Welcome to microformats.org

I’m pleased to announce the launch of microformats.org, a new community-based site providing a home for anything and everything regarding microformats. With many contributors, format authors, and design aficionados donating their talents and enthusiasm, it was only natural to create a homebase that would support not only the current buzz about microformats, but that would also help spread the word and inspire new formats and ways of thinking about meaningful markup.

If you’re new to microformats, then now is perhaps the most convenient time to become familiar with them. This site is stacked to the rafters with information on what microformats are, what they do, who’s involved with them, as well as the detailed specificatons themselves.

In the true spirit of the web, microformats are designed for humans first, taking advantage of what works today. Built on exisiting standards such as XML and XHTML, microformats are a new way of thinking about markup, exposing the visible data that’s already in page content. If you’ve ever pondered the many ways in which to markup an event, a calendar or a business card, then you’ve already understood the importance of microformats. By deciding on “micro” “formats” for valuable chunks of data, we can apply a rich structure that we, as humans, can write, edit, and understand. Microformats are about using the full potential of the web now, rather than throwing away what works and getting people to change the way they work.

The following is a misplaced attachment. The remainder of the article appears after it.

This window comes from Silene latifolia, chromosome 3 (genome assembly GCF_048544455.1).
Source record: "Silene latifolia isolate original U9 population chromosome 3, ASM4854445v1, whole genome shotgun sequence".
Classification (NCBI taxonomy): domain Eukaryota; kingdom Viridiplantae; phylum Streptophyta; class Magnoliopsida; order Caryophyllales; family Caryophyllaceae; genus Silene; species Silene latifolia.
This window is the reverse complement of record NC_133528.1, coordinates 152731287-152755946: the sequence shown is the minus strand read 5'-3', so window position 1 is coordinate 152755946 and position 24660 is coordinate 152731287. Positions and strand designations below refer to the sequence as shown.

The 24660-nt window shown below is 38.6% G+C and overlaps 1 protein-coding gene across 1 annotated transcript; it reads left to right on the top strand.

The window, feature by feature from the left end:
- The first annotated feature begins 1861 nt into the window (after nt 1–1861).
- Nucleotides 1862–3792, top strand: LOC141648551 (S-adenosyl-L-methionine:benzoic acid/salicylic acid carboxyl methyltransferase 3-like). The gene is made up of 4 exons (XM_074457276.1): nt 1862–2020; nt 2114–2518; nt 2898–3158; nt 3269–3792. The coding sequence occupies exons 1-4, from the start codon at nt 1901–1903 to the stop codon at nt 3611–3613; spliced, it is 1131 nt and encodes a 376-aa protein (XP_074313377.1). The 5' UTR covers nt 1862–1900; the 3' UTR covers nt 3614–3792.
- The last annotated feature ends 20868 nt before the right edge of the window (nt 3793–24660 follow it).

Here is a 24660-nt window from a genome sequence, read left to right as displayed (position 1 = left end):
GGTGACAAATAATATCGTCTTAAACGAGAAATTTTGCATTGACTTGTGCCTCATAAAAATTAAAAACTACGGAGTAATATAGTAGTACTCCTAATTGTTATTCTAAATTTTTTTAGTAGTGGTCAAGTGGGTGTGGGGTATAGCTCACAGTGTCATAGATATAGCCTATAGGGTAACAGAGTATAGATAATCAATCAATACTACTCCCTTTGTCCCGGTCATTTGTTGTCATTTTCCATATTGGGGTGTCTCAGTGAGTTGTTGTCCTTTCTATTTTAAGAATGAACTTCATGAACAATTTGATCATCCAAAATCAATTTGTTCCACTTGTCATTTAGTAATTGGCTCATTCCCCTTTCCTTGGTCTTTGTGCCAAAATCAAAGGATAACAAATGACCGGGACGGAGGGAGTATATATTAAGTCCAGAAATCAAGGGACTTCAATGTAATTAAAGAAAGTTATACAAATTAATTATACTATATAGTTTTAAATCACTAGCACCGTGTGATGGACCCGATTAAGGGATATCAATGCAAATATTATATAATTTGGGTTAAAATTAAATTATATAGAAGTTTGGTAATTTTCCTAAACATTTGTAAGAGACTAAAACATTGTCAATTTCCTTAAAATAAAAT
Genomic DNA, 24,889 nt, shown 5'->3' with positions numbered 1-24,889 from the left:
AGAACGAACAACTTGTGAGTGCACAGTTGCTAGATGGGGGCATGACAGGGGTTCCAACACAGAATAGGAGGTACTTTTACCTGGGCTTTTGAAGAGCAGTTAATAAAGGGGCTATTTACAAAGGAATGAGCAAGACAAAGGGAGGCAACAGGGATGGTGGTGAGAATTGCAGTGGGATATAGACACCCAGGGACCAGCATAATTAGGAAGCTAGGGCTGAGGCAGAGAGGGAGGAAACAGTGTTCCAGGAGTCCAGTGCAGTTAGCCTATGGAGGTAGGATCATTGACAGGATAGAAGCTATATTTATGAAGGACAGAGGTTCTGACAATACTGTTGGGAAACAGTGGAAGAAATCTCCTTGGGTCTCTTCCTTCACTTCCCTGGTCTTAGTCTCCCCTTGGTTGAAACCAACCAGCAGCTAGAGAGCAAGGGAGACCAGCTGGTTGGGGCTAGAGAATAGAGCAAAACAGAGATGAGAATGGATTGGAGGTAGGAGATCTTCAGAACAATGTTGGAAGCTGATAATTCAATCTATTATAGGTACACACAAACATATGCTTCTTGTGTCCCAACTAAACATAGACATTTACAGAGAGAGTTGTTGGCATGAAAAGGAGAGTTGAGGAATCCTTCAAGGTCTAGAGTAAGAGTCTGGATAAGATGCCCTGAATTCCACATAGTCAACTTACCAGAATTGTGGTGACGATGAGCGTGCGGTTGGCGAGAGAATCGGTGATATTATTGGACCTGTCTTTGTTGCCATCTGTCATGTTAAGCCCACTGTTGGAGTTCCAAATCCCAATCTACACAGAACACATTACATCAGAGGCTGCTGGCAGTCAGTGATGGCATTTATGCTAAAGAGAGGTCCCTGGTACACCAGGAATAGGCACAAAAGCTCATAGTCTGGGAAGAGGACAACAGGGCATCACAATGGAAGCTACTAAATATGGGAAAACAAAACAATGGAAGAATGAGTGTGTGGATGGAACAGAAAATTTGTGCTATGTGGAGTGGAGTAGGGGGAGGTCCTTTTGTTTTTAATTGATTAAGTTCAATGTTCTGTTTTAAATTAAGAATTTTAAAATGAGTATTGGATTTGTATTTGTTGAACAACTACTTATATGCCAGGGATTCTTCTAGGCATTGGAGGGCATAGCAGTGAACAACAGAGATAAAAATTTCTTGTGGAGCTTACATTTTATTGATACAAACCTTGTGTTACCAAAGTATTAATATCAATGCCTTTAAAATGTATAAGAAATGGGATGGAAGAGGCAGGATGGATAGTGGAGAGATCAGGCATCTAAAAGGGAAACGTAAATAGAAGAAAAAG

So, in order to push microformats out to designers and developers of the world, this site was created to do just that. We’ve organized the site into the following areas:

Wiki
The wiki is brimming with existing microformat specifications, and detailed information on what they do, how they’re implemented, who’s responsible, etc.
Code
The code section of the site is a repository of tools to help you create and implement microformats.
Discuss
There are many ways to join the discussion about microformats, including three mailing lists, and IRC channel, and of course the blog.
About
Learn more about this site, who’s behind it and the microformats themselves.

We’re honored to have you visiting us, and hope that you will join in helping enable humans to make the most of the web.

10 Responses to “Welcome to microformats.org”

  1. S Page :

    > aficiandos
    You mean aficionados.

    Sounds good. But don’t knock ontologies and abstractions that involve RDF, tuples, and all the brain-hurting stuff. I hope for each microformat there’s a way to turn it into an RDF ontology for the “real” Semantic web. If people use microformats, and eggheads use something like GRDDL ( http://www.w3.org/2005/Talks/xtech-grddl/all.html ) to transform them into RDF, then our new computer overlords will have deeper understanding of human-authored documents.

    June 21st, 2005 at 3:41 pm

  2. Ryan :

    S Page-
    There’s already been some work done by (I think) Danny Ayers to use GRDDL for converting microformats into RDF (see this.